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Jun 27, 2017 6:12 PMPublication: The Southampton Press

Suffolk County Vector Control Looks To Reduce Spraying Of Methoprene In East Hampton Town

Vector Control uses helicopters to disperse Methoprene on salt marshes in East Hampton.      PRESS FILE
Jun 27, 2017 6:22 PM

The East Hampton Town Trustees are working with Suffolk County Vector Control officials on a plan to reduce the amount of aerial spraying of pesticides targeting mosquitoes in wetlands.

Tom Iwanejko, the director of Vector Control, said on Tuesday that his goal is to use the least amount of pesticide, while also trying to restore the wetlands in a way that targets stagnant waters where mosquito larvae thrive.

Accabonac Harbor is the initial focus of the effort. On Monday night, the East Hampton Town Trustees approved a resolution to participate in a program put together by Suffolk County Vector Control, where spraying will target only areas of Accabonac Harbor that have high concentrations of mosquito larvae.

Francis Bock, the clerk for the Town Trustees, said he believes the program will start within the next two weeks, though both sides still have to iron out details, like who is going to do the testing to identify the targeted areas.

According to Suffolk County Legislator Bridget Fleming, with the help of Stony Brook University and The Nature Conservancy, Vector Control will adjust spraying based on larvae counts this season. Vector Control crews will test the marshes and then use GPS to mark the spots where clusters of mosquito larvae are found. Instead of widely spraying the insecticide methoprene, it will be used in smaller quantities to target those spots.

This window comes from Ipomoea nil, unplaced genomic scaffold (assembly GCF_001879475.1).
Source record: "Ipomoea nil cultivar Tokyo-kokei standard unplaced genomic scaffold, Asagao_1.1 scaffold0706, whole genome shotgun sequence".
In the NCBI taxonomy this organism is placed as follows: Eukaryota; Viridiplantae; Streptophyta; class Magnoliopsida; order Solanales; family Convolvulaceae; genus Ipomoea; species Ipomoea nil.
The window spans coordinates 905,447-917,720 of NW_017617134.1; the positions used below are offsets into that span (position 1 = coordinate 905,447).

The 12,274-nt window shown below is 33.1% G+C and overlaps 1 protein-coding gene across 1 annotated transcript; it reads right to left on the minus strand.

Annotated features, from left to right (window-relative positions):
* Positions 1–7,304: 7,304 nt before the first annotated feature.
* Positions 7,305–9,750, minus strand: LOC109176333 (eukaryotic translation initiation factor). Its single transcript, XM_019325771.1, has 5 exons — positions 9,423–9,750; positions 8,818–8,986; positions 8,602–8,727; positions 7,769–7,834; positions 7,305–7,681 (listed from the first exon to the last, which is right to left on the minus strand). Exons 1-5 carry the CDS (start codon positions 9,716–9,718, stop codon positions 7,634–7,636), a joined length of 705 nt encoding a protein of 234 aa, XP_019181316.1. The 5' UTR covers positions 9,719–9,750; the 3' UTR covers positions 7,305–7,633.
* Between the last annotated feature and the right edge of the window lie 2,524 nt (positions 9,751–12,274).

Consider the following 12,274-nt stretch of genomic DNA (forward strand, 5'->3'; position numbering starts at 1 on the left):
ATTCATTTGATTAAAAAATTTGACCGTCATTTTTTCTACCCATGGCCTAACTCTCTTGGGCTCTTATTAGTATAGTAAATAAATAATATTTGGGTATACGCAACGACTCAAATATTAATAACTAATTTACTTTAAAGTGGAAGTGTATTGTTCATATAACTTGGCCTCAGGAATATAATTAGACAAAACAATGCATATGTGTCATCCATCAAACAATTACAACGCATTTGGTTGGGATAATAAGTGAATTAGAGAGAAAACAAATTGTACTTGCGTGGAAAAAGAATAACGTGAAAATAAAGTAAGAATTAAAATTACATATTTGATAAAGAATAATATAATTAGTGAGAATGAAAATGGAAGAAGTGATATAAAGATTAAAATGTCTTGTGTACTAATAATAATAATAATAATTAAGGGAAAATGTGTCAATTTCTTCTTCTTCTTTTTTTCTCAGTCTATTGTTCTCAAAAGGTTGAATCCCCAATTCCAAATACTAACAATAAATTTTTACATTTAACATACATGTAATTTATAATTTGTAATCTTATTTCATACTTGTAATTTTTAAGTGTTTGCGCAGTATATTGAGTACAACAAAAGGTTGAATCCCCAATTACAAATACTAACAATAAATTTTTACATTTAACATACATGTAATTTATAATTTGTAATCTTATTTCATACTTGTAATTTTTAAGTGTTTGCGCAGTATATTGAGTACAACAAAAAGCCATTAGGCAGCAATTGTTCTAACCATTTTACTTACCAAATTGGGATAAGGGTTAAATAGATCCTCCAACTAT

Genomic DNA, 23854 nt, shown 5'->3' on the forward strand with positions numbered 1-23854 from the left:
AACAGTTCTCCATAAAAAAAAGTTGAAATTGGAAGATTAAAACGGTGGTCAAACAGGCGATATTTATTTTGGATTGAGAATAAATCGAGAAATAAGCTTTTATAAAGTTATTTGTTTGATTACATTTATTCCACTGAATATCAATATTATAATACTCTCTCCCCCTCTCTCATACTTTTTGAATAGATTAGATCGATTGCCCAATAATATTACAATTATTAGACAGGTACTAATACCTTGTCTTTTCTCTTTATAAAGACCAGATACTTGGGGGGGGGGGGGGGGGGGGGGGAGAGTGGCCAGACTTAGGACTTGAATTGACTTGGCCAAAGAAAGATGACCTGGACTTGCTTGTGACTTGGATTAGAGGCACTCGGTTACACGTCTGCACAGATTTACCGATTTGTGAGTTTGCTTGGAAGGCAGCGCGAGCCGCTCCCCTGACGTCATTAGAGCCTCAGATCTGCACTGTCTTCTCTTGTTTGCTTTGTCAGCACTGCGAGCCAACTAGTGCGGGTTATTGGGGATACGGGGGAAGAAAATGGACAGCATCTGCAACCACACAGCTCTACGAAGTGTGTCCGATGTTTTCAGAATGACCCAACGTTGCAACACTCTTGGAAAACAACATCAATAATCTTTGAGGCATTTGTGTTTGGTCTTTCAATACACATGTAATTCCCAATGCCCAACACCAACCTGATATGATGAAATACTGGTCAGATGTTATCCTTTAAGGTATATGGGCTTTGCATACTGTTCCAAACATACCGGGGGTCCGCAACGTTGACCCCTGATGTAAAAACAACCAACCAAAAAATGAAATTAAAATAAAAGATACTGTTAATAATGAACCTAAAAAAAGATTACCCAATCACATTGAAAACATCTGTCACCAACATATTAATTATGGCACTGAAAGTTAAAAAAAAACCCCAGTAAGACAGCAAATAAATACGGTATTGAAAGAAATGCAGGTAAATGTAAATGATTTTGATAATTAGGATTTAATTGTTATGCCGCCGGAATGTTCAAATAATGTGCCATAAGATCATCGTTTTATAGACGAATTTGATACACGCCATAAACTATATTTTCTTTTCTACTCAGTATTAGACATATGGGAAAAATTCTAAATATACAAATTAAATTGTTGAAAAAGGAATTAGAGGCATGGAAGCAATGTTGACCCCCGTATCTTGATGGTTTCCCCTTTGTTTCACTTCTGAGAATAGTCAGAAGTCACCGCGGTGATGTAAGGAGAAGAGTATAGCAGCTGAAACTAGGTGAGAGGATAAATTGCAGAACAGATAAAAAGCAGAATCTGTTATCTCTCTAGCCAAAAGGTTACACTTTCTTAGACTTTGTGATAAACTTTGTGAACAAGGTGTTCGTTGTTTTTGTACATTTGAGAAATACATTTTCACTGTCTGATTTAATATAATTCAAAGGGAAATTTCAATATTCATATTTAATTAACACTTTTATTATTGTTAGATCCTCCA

Mr. Bock said on Tuesday that the testing by Vector Control will be more frequent and the targeting used more extensively.

All of this stems from a decision by the Town Trustees and Vector Control in December 2015 to declare an area of East Hampton’s waterfront completely off-limits to spraying, and began looking at possible locations for a no-spraying three-year test run.

The East Hampton Town Trustees have objected for years to the use of methoprene, a chemical that stunts the development of larval mosquitoes, preventing them from breeding. It is the main weapon in Vector Control’s effort to keep mosquito populations in check, but environmentalists, local officials and fishermen have blamed it for die-offs and maladies among various local marine species like crabs, lobsters and shrimp that are not-too-distant cousins, genetically, to mosquitoes.